Abuse Can Lead to Spousal Death: Killer Spouses

Abuse escalates in marriage and can turn into death by a spouse or intimate partner. In fact, abuse turns into death much more often than many of us would imagine.

It’s a sad reality that violence can exist within a relationship to the point of one spouse causing the other’s death. In most cases, the pattern of abuse escalates until the violence leads to murder.

Even sadder is that most victims do not recognize how serious the violence is until it’s too late. Either the abuse becomes so commonplace that the signs of escalation are ignored or the victim feels too helpless to escape or seek help.

Anyone Can Be a Victim

Victims of domestic violence by intimate partners are five to ten times more likely to be women than men. In the United States alone, four women are murdered each day by a spouse or an intimate partner.

Domestic violence occurs in male-female relationships and same-sex relationships. Although victims of domestic violence by intimate partners are five to ten times more likely to be women than men, this does not mean that a man cannot be a spousal murder victim.

And pregnancy is not protective either. The sad truth is that the number one cause of death for pregnant women is murder by their baby’s father.

The marriage phrase “until death do us part” can be real.

Signposts of Spousal Homicide

How will you know if the abuse occurring in your relationship has the potential of leading to murder?

Maybe you won’t know, but you do know that abuse escalates. Even emotional abuse can escalate to physical violence or death.

Despite what anyone thinks, though, very few people just “snap” and commit murder. Signposts leading to murder are usually present to some degree, but are missed or intentionally disregarded by the victims of spousal homicide.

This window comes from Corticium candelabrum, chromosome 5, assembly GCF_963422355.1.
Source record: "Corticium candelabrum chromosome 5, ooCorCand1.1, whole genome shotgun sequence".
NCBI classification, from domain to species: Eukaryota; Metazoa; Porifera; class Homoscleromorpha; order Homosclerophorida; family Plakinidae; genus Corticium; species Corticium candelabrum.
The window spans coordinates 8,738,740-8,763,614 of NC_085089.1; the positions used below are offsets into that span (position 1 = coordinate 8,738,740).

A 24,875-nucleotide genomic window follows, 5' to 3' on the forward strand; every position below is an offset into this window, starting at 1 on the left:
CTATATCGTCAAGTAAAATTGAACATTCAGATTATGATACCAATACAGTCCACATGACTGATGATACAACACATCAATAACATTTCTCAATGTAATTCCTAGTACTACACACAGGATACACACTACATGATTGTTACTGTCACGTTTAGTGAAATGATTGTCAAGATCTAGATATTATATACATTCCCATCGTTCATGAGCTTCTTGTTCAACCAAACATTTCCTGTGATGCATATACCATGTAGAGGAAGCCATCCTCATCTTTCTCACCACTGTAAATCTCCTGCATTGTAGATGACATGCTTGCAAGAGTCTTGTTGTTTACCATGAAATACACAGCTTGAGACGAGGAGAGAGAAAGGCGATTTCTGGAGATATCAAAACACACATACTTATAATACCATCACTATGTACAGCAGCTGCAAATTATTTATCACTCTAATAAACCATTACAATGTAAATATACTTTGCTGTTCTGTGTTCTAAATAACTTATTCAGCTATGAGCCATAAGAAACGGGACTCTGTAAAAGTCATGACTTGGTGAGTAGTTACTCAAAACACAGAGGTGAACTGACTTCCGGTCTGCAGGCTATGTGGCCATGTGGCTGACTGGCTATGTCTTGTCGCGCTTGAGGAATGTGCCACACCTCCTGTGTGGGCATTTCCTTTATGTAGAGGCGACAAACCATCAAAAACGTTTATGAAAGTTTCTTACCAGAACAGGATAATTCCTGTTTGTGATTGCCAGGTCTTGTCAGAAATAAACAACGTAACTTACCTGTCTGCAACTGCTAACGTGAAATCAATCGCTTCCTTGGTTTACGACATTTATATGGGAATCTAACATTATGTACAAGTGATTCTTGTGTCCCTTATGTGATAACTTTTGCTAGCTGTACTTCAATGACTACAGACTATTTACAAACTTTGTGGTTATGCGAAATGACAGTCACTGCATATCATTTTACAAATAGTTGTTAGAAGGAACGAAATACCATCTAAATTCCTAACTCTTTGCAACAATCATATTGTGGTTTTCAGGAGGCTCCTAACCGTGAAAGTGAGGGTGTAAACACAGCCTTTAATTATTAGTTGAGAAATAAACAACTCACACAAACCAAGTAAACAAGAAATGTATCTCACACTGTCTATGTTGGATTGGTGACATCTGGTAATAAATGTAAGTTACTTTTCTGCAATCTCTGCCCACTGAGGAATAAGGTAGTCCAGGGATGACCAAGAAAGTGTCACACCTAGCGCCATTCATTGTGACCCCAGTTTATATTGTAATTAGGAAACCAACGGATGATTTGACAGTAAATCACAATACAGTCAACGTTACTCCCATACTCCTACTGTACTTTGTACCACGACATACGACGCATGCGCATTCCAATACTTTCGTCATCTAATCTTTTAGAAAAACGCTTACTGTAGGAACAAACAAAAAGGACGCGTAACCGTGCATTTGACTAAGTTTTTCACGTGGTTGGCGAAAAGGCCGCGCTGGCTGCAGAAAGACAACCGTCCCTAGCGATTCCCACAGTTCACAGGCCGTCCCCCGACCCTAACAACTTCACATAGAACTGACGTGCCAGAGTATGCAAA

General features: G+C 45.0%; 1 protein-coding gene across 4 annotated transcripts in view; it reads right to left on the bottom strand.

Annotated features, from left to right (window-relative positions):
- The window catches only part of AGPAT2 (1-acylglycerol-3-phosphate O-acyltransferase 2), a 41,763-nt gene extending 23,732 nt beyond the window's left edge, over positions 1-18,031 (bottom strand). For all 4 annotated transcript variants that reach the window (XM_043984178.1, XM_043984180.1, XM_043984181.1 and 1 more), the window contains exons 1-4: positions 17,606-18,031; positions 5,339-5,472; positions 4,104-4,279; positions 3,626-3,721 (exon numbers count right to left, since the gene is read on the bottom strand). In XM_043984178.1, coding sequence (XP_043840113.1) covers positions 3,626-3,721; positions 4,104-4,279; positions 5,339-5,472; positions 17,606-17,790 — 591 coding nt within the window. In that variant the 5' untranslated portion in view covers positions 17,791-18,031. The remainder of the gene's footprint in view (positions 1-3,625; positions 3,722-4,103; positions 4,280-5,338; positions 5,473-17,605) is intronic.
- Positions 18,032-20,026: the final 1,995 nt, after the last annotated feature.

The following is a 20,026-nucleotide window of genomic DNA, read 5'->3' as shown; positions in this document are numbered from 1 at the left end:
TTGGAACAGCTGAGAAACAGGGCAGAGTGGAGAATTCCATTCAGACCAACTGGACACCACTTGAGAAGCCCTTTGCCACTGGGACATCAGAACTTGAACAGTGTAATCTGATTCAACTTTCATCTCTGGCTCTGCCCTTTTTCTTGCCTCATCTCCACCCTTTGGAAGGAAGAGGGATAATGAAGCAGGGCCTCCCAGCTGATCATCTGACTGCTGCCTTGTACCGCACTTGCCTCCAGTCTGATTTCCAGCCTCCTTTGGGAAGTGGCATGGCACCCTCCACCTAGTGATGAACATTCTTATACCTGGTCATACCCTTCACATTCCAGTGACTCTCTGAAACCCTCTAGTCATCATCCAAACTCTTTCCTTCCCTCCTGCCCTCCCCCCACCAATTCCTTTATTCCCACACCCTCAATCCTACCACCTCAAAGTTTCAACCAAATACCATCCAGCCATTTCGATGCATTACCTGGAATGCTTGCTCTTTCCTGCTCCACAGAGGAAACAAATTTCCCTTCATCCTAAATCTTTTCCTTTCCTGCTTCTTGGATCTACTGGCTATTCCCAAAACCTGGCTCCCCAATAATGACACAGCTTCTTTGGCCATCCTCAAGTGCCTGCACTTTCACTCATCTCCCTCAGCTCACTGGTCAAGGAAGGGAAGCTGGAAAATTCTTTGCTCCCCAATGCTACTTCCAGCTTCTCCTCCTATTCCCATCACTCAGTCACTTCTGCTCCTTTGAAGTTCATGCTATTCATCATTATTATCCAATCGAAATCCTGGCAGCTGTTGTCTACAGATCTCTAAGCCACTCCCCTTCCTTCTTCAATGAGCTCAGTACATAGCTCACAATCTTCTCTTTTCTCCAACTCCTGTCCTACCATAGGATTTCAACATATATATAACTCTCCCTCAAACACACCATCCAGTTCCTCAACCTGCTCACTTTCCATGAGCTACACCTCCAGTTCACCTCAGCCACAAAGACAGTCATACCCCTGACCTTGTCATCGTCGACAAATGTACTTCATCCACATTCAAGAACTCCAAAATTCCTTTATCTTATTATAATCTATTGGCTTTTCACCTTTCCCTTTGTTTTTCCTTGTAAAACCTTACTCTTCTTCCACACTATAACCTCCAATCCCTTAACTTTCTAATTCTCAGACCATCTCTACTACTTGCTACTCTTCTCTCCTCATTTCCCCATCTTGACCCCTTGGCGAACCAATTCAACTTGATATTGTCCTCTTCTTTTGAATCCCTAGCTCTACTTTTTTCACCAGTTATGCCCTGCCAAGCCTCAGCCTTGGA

Apparently there are some signposts which indicate a potential death threat. There are signs that a husband or wife is the killing kind, says Dr. Robi Ludwig, psychotherapist and author of “Till Death Do Us Part: Love, Marriage and the Mind of the Killer Spouse”.

Ludwig lists some traits you should beware of in your significant other that may indicate they are a potential spouse killer:

  • Intense controlling behavior
  • Explosive feelings of rage
  • Difficulty forming intimate relationships
  • Poor impulse control
  • Inability to understand your feelings
  • Absence of emotions like remorse and sympathy
  • Searches out easy pleasure (i.e. a thrill seeker)
  • Intense feelings of victimization and rejection
  • Devalues human life
  • Pathologically idealizes partner

Ending the Relationships Does Not Necessarily End the Violence

If you have been in an abusive relationship, don’t assume that the end of the relationship ends the potential of physical harm or murder.

The domestic abuse that leads to murder does not necessarily occur during the marriage or relationship. It may also occur while the relationship is breaking up, or even after the relationship has ended.

Support for Abuse Victims

If you are experiencing abuse, or have in the past, there are resources to help you and authorities to guide through the process of ending the violence and healing from it.

There is never any reason why anyone, male or female, should stay within a violate relationship and suffer at the hands of an abusive partner.

Here are the steps you should take if you are experiencing violence and abuse:

  • Call the police for emergency protection.
  • Go to a hospital or tell your doctor.
  • Call a telephone crisis line for assaulted women.
  • Contact a settlement agency.
  • Contact a community information centre.
  • Speak to a social worker or counsellor.
  • Go to a shelter.

Resources for United States

Resources for Canada

 

 

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